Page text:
The Tuesday Market Minute
- Global stocks mixed as investors adopt a cautious tone ahead of today's Georgia Senate races and the ongoing surge in coronavirus infections.
- Georgia's special election will define the composition of the Senate as well as the legislative agenda of President Elect Joe Biden.
- President Donald Trump's attempt to influence November results, as well as Republican plans to contest Electoral College, unsettles markets.
- CFTC data shows $30 billion short positions against the dollar, but risk-averse traders lift it modestly higher from April 2018 lows in overnight trading.
- U.S. equity futures suggest only modest gains to start the Tuesday session ahead of Redbook retail sales data at 8:55 am Eastern time and ISM manufacturing data at 10:00 am Eastern time.
U.S. equity futures edged lower Tuesday even as investors took a cautious stance ahead of two key Senate run-offs in Georgia later today as well as the ongoing surge in coronavirus infections that has trigged fresh lockdowns in major economies around the world.
Georgia's two Republican Senators -- David Perdue and Kelly Loeffler -- will run against Democratic challengers Jon Ossoff and Raphael Warnock in a special election that will both define the composition of the 117th Congress and the broader legislative agenda of President Elect Joe Biden.
A swing to the Democrats could lead to deeper fiscal stimulus and a higher-tax agenda, according to some analysts, while Republican wins would balance the Senate and keep Biden from pursuing his more ambitious policies on trade, energy and security.
With the political stakes intensifying amid President Donald Trump's seemingly brazen attempt to influence prior results in Georgia, as well as Republican lawmakers preparing to contest the outcome of the November elections tomorrow in Washington, markets have turned risk-averse over the past 48 hours, with volatility rising and stock prices falling.
Britain's decision to enter a full national lockdown amid a surge in infections -- and the identification of a new coronavirus variant -- is also weighing on sentiment as cases in the United States rise at a rate of around 200,000 per day and the death toll climbs to around 355,000.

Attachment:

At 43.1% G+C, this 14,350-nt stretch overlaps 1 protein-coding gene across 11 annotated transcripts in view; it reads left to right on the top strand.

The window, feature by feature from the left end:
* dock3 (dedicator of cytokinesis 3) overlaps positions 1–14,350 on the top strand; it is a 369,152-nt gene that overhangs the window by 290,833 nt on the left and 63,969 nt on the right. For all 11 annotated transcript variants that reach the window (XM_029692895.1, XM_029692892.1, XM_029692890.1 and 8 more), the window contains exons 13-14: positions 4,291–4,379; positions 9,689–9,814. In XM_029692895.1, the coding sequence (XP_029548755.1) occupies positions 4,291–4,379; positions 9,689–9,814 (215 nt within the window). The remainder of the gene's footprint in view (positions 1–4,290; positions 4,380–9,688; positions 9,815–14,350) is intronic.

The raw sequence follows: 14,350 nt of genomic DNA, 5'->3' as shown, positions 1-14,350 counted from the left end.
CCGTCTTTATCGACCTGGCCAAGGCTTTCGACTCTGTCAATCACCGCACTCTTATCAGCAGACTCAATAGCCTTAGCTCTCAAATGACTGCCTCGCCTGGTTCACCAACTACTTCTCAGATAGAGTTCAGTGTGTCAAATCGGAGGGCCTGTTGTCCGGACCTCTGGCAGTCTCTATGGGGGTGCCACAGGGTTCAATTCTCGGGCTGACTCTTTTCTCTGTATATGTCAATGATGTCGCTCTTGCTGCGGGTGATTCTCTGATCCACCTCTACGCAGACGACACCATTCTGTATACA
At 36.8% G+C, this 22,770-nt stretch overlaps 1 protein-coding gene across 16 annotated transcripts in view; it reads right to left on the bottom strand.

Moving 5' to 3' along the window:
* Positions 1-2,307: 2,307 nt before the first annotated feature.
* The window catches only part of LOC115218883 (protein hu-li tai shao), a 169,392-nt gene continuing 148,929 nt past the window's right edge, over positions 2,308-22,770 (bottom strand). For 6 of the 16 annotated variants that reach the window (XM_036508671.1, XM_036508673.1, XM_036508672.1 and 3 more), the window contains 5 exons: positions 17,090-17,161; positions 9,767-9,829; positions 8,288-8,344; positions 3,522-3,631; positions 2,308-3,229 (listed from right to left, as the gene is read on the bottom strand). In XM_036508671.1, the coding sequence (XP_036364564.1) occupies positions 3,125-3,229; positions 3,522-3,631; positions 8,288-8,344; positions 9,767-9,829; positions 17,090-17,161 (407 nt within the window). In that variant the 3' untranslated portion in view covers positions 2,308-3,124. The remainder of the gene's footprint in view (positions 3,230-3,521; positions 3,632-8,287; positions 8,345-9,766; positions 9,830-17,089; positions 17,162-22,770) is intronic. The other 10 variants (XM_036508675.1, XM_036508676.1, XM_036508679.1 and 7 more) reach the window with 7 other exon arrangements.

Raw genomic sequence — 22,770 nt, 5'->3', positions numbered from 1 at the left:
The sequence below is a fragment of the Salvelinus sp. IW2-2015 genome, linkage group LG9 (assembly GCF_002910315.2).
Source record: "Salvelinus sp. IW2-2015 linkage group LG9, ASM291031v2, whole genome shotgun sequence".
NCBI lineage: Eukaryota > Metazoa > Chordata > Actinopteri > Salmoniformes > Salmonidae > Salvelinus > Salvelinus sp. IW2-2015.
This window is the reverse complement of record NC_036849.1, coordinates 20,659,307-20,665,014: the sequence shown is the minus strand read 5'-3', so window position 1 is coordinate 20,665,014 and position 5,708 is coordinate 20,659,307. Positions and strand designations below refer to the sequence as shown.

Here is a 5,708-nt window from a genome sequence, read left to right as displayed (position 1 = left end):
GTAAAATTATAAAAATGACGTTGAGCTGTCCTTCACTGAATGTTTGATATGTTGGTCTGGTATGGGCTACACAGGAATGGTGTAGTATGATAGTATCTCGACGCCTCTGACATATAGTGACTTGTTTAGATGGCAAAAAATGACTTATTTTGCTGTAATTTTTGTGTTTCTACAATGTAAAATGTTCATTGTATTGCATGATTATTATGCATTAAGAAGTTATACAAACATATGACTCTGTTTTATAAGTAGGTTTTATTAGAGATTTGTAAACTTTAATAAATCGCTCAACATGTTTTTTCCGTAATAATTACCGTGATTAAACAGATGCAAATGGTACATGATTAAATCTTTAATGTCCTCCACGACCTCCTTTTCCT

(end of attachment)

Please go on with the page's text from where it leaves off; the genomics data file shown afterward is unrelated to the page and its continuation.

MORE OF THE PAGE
Still, yesterday's sell-off on Wall Street looks to steady itself in the opening hours of trading Tuesday, with contracts tied to the Dow Jones Industrial Average indicating a modest 60 point decline and those linked to the S&P 500 pricing in a 7 point dip for the broader benchmark.
In overnight trading, risk-averse traders bid up the U.S. dollar from its two-and-a-half year lows to take the dollar index to 89.676 against its global currency peers, while the CBOE's key gauge of market volatility, the VIX, rose 18.33% to 29.92 points.
European stocks were mixed in early Tuesday trading, with Germany's DAX index shrugging-off stronger-than-expected November retail sales data to fall 0.5% while London's FTSE 100 slipped 0.05% as the pound eased to 1.3575 against the greenback.
Overnight in Asia, Japan's Nikkei 225 extended its three-day losing streak after falling 0.37% to close at 27,158.63 points while a move U-turn from the NYSE on its threat to de-list three China-based telecom companies boosted regional stocks, helping the MSCI ex-Japan index to a 0.8% gain.
Oil prices were also only modestly higher as OPEC leaders, as well as non-member allies such as Russia, continue to debate the need for changes in their agreed production cuts, which are holding back around 7.2 million barrels of oil from the market each day.
WTI futures contracts for February delivery, the U.S. benchmark, traded 89 cents higher from their Monday close in New York at $48.51 per barrel while Brent contracts for March, the global benchmark, added 96 cents to trade at $52.05 per barrel.